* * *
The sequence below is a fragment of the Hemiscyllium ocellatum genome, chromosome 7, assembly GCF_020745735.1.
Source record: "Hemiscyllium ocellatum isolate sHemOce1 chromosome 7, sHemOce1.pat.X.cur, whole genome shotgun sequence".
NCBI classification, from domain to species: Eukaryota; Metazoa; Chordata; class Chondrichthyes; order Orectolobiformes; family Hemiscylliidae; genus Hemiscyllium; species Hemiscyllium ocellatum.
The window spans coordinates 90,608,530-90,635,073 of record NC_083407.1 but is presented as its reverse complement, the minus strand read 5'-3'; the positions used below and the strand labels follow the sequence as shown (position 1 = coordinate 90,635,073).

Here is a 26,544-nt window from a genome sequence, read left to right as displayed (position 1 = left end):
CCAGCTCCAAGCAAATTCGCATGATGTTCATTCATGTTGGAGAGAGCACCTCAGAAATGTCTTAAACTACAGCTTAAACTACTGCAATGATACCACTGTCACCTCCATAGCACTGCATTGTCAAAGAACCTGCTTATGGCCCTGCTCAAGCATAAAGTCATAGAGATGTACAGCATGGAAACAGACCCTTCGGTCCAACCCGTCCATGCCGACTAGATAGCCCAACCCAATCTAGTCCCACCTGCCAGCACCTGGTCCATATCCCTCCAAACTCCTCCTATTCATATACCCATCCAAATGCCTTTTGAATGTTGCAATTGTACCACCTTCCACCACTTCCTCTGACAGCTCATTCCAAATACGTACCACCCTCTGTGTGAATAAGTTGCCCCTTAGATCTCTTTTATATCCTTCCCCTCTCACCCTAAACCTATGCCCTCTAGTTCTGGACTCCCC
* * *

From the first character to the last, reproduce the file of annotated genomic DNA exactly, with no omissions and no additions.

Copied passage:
The sequence below is a fragment of the Hemiscyllium ocellatum genome, chromosome 7, assembly GCF_020745735.1.
Source record: "Hemiscyllium ocellatum isolate sHemOce1 chromosome 7, sHemOce1.pat.X.cur, whole genome shotgun sequence".
NCBI classification, from domain to species: Eukaryota; Metazoa; Chordata; class Chondrichthyes; order Orectolobiformes; family Hemiscylliidae; genus Hemiscyllium; species Hemiscyllium ocellatum.
The window spans coordinates 90,608,530-90,635,073 of record NC_083407.1 but is presented as its reverse complement, the minus strand read 5'-3'; the positions used below and the strand labels follow the sequence as shown (position 1 = coordinate 90,635,073).

Here is a 26,544-nt window from a genome sequence, read left to right as displayed (position 1 = left end):
CCAGCTCCAAGCAAATTCGCATGATGTTCATTCATGTTGGAGAGAGCACCTCAGAAATGTCTTAAACTACAGCTTAAACTACTGCAATGATACCACTGTCACCTCCATAGCACTGCATTGTCAAAGAACCTGCTTATGGCCCTGCTCAAGCATAAAGTCATAGAGATGTACAGCATGGAAACAGACCCTTCGGTCCAACCCGTCCATGCCGACTAGATAGCCCAACCCAATCTAGTCCCACCTGCCAGCACCTGGTCCATATCCCTCCAAACTCCTCCTATTCATATACCCATCCAAATGCCTTTTGAATGTTGCAATTGTACCACCTTCCACCACTTCCTCTGACAGCTCATTCCAAATACGTACCACCCTCTGTGTGAATAAGTTGCCCCTTAGATCTCTTTTATATCCTTCCCCTCTCACCCTAAACCTATGCCCTCTAGTTCTGGACTCCCC